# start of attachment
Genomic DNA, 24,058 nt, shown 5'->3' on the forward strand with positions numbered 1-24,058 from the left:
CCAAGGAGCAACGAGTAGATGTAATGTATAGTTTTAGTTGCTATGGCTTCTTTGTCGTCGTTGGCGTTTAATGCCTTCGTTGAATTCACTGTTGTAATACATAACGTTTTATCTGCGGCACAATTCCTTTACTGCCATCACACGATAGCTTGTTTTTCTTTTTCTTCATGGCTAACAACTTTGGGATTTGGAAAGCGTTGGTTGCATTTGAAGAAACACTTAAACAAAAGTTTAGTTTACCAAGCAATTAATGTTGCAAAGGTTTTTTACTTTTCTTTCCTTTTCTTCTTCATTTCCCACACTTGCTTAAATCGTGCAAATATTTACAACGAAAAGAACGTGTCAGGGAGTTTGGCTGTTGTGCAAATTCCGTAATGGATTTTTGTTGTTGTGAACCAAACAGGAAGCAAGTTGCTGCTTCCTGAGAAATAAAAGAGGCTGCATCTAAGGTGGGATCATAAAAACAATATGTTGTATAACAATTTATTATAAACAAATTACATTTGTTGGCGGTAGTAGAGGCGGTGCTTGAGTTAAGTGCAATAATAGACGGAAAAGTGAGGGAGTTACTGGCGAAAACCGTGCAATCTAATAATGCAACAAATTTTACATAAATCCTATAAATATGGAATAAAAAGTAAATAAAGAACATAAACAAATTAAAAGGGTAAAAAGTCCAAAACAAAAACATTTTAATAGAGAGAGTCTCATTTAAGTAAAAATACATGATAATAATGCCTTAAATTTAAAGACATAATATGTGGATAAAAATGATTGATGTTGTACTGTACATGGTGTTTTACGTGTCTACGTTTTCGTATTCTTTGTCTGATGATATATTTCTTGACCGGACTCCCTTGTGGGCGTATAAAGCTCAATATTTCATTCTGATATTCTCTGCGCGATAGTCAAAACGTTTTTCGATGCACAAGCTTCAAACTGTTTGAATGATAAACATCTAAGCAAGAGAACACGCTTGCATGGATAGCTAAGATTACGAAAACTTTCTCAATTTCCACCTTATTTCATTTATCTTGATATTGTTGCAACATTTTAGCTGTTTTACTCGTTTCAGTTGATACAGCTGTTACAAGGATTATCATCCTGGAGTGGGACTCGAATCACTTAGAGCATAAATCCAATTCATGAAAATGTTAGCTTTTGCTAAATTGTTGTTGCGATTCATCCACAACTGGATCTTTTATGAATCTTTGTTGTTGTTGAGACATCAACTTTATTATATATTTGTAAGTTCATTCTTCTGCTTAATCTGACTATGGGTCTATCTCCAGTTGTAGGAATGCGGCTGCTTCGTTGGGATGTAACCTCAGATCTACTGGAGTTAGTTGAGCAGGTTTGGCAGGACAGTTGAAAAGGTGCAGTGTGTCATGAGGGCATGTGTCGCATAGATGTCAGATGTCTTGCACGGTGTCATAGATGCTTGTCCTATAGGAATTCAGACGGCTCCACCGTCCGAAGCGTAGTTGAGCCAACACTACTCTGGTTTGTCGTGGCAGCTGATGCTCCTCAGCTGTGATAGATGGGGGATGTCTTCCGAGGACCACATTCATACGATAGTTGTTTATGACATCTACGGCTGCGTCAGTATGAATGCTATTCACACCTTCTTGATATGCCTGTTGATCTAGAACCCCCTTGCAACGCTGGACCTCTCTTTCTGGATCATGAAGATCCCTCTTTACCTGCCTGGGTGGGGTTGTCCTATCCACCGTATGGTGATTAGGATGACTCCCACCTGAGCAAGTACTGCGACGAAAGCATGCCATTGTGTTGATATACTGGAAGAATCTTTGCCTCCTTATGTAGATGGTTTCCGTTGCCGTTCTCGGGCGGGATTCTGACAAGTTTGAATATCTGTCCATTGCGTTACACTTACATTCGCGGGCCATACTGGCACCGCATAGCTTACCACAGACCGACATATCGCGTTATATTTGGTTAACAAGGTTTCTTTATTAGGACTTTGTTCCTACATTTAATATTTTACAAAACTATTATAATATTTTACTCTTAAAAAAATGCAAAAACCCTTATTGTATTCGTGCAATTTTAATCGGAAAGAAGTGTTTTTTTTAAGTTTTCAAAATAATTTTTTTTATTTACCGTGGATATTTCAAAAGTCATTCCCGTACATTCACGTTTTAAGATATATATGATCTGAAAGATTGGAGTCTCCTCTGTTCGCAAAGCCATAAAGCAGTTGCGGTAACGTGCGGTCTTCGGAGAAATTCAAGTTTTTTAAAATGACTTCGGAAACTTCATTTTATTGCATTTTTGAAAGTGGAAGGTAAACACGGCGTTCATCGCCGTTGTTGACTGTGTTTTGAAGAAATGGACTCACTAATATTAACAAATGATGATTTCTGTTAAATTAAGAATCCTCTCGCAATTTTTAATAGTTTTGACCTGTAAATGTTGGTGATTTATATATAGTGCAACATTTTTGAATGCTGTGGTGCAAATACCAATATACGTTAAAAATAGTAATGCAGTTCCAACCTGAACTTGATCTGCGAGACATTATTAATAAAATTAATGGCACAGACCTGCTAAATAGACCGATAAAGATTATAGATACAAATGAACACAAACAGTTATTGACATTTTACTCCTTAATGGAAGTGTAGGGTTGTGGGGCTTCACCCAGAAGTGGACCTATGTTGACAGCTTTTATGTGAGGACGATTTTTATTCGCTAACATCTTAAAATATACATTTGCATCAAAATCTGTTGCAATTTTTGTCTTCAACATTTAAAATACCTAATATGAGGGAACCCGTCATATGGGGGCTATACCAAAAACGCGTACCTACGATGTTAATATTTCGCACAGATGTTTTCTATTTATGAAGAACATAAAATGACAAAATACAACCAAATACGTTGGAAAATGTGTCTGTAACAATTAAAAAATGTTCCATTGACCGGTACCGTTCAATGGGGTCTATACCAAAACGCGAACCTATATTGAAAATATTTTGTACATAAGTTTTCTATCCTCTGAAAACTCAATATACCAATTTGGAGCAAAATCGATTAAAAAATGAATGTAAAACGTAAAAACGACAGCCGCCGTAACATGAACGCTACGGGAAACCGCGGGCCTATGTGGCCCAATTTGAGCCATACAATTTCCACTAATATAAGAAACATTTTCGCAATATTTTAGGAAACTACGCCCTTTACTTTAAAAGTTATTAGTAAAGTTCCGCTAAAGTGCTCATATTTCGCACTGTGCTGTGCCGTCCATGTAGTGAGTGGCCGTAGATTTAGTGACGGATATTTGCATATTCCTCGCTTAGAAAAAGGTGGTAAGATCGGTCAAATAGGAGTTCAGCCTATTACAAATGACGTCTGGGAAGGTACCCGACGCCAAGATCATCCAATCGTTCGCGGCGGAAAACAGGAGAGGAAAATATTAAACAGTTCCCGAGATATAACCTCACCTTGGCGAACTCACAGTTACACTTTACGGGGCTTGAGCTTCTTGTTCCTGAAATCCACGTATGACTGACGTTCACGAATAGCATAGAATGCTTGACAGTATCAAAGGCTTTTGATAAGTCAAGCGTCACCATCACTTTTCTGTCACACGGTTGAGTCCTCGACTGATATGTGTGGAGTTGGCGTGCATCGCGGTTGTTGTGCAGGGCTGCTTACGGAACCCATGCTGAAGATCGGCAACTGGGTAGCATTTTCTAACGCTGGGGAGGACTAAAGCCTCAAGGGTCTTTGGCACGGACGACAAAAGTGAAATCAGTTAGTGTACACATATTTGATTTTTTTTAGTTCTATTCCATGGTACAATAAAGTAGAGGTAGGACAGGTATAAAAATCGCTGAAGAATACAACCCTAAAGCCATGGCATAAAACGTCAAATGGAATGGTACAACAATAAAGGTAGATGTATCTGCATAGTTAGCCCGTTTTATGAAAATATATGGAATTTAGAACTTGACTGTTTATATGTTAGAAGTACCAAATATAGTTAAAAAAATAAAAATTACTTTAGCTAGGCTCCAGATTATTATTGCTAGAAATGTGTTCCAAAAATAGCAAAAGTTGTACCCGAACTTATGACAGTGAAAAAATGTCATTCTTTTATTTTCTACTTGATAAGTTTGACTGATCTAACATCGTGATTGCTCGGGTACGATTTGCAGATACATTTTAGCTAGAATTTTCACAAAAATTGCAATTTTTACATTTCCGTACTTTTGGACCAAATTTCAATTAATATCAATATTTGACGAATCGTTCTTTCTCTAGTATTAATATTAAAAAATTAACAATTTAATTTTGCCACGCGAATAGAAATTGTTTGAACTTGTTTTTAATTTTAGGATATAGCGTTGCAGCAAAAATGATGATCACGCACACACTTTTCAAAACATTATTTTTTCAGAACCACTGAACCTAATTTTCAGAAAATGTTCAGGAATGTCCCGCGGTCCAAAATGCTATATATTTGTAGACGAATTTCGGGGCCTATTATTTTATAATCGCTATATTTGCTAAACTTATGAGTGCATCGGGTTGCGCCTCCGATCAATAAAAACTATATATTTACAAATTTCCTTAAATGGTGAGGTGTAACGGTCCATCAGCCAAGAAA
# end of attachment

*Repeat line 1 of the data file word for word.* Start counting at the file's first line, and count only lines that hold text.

Genomic DNA, 24,058 nt, shown 5'->3' on the forward strand with positions numbered 1-24,058 from the left: